I've got 32 years of doing and teaching forensic investigations. Your photos indicate the initial failure was likely within the shore charger, connecting the C1 cable from the main battery
switch to the ground wire. The most common cause would be failure of the charger transformer and here's why:
All but two wires/cables show external damage, not internal heat damage. Those two are the ground cable which is missing almost all insulation
, and the C1 cable. DC is fairly simple, in following internal damage toward the source of power. In your case, the closest the damage gets to a DC source is where the C1 cable attaches to the back of the battery switch, shown in this photo
Note that this is the point where the charger cable is a smaller diameter than the battery cable, probably 10 ga and 1 or 1/0 respectively. So here is the source of power feeding into the failure.
The reason a short to ground of the red C1 wire prior to arriving at the charger did not happen is because the damage would be limited to the C1 cable.
In this case, most of the length of the black ground cable has even more extensively internally heated to the point of nearly complete insulation loss. This more extensive heat validates what Jack C wrote, in that at some point current from more than just the C1 was carried by the ground cable.
The reason the red C2 cable from the battery switch is not showing evidence of internal heat damage is because the current from the C1 already would have heated the both the red C1 and the black ground cable and initiated thermal damage in both. (increasing heat increases electrical
resistance significantly) Therefore, by the time the C2 side of the charger circuit falilure developed inside the charger, the current through the red C2 cable was leading to where the C1 failure had already created a higher resistance path between the charger and ground. Therefore significantly less current went through the red C2 and you don't have the internal heat damage. (It will actually have damage if you section the wire, but you're going to replace it anyway so this is just academic.)
Within a charger is a transformer which typically has windings for both the C1 and C2 paths, plus the charger will have a rectifier for each. The transformer is where the C1 and C2 circuits come together, plus where they are closest to a path to ground. As discussed above, here is where the initial failure was the C1 circuit to the ground path, creating enough heat to then involve the C2 winding. A rectifier failure is an unlikely initial cause because it would need to be a double rectifier failure and that'd be low probability.
You could try to ask the charger manufacturer for a warranty replacement, but I'd suggest just swallowing the loss if they refuse and get on with life. Trying to go to court or somehow do anything further just isn't worth the cost.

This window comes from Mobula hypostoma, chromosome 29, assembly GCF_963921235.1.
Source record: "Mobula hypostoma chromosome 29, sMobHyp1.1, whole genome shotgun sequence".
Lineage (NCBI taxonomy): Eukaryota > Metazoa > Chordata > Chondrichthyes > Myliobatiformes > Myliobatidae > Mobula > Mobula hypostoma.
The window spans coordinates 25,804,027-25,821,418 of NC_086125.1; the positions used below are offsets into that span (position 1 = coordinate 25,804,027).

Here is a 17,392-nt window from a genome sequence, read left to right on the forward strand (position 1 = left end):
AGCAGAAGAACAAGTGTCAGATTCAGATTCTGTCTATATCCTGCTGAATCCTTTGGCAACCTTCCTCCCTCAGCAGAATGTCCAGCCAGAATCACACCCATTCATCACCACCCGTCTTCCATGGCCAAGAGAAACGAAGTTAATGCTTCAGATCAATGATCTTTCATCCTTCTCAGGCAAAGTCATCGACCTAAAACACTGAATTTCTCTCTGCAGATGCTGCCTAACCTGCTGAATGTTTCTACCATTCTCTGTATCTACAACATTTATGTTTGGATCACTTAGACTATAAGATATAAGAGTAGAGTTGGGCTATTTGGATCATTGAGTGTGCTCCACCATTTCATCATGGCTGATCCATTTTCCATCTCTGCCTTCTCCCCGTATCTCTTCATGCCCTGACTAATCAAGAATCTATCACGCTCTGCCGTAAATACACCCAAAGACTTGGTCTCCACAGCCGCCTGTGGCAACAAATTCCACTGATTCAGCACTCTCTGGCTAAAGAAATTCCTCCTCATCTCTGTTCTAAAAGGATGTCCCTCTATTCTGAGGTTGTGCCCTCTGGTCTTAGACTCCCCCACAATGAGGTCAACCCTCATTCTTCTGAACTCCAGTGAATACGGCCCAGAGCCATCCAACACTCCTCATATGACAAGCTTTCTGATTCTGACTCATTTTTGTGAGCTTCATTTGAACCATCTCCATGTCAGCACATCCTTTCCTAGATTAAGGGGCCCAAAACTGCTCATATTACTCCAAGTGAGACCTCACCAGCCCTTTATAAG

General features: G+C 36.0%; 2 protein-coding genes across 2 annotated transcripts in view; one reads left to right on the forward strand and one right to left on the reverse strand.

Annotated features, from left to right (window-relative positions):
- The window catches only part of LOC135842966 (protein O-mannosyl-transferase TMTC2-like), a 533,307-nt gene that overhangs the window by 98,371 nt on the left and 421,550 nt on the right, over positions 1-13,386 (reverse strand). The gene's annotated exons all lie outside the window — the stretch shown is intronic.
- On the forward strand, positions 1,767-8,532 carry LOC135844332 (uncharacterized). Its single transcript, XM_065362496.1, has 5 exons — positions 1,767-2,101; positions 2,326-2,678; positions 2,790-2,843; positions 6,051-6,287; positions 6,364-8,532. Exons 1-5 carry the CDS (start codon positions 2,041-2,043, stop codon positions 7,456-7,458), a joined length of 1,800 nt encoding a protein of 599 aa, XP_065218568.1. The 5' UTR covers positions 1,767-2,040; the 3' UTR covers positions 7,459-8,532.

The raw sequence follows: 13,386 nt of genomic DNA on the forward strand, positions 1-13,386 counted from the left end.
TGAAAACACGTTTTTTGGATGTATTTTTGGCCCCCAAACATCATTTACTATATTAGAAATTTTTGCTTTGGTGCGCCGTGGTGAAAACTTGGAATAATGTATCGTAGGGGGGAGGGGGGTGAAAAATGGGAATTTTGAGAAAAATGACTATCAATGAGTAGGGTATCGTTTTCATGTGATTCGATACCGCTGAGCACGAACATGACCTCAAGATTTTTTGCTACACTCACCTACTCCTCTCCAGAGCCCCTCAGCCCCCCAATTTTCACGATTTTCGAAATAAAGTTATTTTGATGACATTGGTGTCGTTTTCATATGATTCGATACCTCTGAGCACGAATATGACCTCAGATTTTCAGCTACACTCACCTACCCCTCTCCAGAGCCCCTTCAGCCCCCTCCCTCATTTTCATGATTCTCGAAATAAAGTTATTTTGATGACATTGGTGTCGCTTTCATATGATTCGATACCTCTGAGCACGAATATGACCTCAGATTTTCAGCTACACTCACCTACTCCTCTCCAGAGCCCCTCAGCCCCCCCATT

So much for what happened. Note that power was not involving the MPPT
system so I wouldn't worry about electrical
damage to them.
When I teach forensic classes
, I tell students that wires are a lot like fresh brownies. Fresh brownies are soft and have all sorts of properties which interact just right with your taste buds. When wire is made the properties also hit a sweet spot in specifications regarding internal resistance, insulation resistance, thermal capability, etc. The problem with both brownies and wires is that damage is cumulative and never heals itself. If I put the brownies back in the oven
at a higher temperature or for a longer time at heat, they become hard or even burn, and it is the same for wires.
Obviously, the charger and cables need to be replaced completely and as so many other wrote, add fuses.
On installation of the new wires and cables, you've now had a great life-time lesson about why designers try to minimize chafe points and segregate:
and flammable sources from high current circuits. In boat
systems this generally means keeping the AC and anything heavier than about 14 AWG separated from flammables, especially not parallel above or below.
2. Critical circuits from non-critical. You can lose a battery charger, but would not want to lose the comm or all nav.
What I would further suggest at this point is to also replace any wire or cable that has any thermal damage to it because they became the over-baked brownies. (Note that thermal damage does not mean those only smoked or sooted. You'll know the difference because those can be cleaned.) Because there may've been high current shorts to co-bundled wires and cables, disconnect every ring terminal and connector related to those to look for blackening or darkened (overheated) insulation adjacent to the connectors and replace any that you find. Then test each of those for function of whatever is on the circuits.
Glad that you got away pretty easy.